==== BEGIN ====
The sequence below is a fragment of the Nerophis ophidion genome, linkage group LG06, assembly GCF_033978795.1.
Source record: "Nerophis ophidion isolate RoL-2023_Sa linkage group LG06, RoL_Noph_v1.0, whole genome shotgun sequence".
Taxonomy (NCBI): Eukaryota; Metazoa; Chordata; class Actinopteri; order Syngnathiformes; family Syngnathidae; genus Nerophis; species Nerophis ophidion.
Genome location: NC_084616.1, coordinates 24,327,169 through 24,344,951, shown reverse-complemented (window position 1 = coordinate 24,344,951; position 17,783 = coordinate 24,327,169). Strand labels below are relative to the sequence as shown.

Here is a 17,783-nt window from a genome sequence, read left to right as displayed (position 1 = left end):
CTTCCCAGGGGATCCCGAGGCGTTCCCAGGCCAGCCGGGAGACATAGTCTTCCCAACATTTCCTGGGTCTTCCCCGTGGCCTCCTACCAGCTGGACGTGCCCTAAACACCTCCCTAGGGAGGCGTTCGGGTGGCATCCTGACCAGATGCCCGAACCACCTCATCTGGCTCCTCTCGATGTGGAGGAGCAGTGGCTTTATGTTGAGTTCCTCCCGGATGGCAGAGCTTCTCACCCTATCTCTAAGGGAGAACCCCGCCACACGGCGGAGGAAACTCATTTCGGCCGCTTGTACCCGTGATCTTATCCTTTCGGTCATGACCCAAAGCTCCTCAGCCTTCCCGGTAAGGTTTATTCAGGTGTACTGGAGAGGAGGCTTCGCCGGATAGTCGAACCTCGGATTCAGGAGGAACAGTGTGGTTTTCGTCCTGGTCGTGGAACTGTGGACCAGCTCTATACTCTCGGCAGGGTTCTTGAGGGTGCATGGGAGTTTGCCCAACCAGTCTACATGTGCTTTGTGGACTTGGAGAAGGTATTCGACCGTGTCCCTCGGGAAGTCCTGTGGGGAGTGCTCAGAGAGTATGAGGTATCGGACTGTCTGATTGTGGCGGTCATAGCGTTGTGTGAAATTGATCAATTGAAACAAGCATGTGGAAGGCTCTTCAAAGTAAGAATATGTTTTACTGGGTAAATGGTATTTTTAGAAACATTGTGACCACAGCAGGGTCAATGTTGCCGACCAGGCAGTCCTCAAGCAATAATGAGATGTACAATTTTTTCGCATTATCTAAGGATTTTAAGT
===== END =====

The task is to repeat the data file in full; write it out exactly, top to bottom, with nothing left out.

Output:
The sequence below is a fragment of the Nerophis ophidion genome, linkage group LG06, assembly GCF_033978795.1.
Source record: "Nerophis ophidion isolate RoL-2023_Sa linkage group LG06, RoL_Noph_v1.0, whole genome shotgun sequence".
Taxonomy (NCBI): Eukaryota; Metazoa; Chordata; class Actinopteri; order Syngnathiformes; family Syngnathidae; genus Nerophis; species Nerophis ophidion.
Genome location: NC_084616.1, coordinates 24,327,169 through 24,344,951, shown reverse-complemented (window position 1 = coordinate 24,344,951; position 17,783 = coordinate 24,327,169). Strand labels below are relative to the sequence as shown.

Here is a 17,783-nt window from a genome sequence, read left to right as displayed (position 1 = left end):
CTTCCCAGGGGATCCCGAGGCGTTCCCAGGCCAGCCGGGAGACATAGTCTTCCCAACATTTCCTGGGTCTTCCCCGTGGCCTCCTACCAGCTGGACGTGCCCTAAACACCTCCCTAGGGAGGCGTTCGGGTGGCATCCTGACCAGATGCCCGAACCACCTCATCTGGCTCCTCTCGATGTGGAGGAGCAGTGGCTTTATGTTGAGTTCCTCCCGGATGGCAGAGCTTCTCACCCTATCTCTAAGGGAGAACCCCGCCACACGGCGGAGGAAACTCATTTCGGCCGCTTGTACCCGTGATCTTATCCTTTCGGTCATGACCCAAAGCTCCTCAGCCTTCCCGGTAAGGTTTATTCAGGTGTACTGGAGAGGAGGCTTCGCCGGATAGTCGAACCTCGGATTCAGGAGGAACAGTGTGGTTTTCGTCCTGGTCGTGGAACTGTGGACCAGCTCTATACTCTCGGCAGGGTTCTTGAGGGTGCATGGGAGTTTGCCCAACCAGTCTACATGTGCTTTGTGGACTTGGAGAAGGTATTCGACCGTGTCCCTCGGGAAGTCCTGTGGGGAGTGCTCAGAGAGTATGAGGTATCGGACTGTCTGATTGTGGCGGTCATAGCGTTGTGTGAAATTGATCAATTGAAACAAGCATGTGGAAGGCTCTTCAAAGTAAGAATATGTTTTACTGGGTAAATGGTATTTTTAGAAACATTGTGACCACAGCAGGGTCAATGTTGCCGACCAGGCAGTCCTCAAGCAATAATGAGATGTACAATTTTTTCGCATTATCTAAGGATTTTAAGT